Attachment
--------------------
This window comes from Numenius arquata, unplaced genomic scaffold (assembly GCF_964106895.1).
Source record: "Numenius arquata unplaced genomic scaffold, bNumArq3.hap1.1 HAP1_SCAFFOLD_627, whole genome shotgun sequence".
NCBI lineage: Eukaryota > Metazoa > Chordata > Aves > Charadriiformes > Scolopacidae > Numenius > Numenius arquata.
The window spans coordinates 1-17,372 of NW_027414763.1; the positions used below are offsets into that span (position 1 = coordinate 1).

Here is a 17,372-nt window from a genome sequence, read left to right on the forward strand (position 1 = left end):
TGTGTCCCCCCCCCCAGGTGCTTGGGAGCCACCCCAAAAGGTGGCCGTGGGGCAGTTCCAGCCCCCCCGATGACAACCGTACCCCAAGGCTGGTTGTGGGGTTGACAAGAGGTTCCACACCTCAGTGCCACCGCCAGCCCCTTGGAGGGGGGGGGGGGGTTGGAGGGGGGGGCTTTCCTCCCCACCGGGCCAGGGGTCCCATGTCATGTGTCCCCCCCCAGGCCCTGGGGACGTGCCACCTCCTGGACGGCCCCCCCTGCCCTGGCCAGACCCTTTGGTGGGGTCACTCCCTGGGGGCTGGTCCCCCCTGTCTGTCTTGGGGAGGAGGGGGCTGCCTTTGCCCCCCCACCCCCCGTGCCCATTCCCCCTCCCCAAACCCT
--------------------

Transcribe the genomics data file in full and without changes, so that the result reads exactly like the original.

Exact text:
This window comes from Numenius arquata, unplaced genomic scaffold (assembly GCF_964106895.1).
Source record: "Numenius arquata unplaced genomic scaffold, bNumArq3.hap1.1 HAP1_SCAFFOLD_627, whole genome shotgun sequence".
NCBI lineage: Eukaryota > Metazoa > Chordata > Aves > Charadriiformes > Scolopacidae > Numenius > Numenius arquata.
The window spans coordinates 1-17,372 of NW_027414763.1; the positions used below are offsets into that span (position 1 = coordinate 1).

Here is a 17,372-nt window from a genome sequence, read left to right on the forward strand (position 1 = left end):
TGTGTCCCCCCCCCCAGGTGCTTGGGAGCCACCCCAAAAGGTGGCCGTGGGGCAGTTCCAGCCCCCCCGATGACAACCGTACCCCAAGGCTGGTTGTGGGGTTGACAAGAGGTTCCACACCTCAGTGCCACCGCCAGCCCCTTGGAGGGGGGGGGGGGGTTGGAGGGGGGGGCTTTCCTCCCCACCGGGCCAGGGGTCCCATGTCATGTGTCCCCCCCCAGGCCCTGGGGACGTGCCACCTCCTGGACGGCCCCCCCTGCCCTGGCCAGACCCTTTGGTGGGGTCACTCCCTGGGGGCTGGTCCCCCCTGTCTGTCTTGGGGAGGAGGGGGCTGCCTTTGCCCCCCCACCCCCCGTGCCCATTCCCCCTCCCCAAACCCT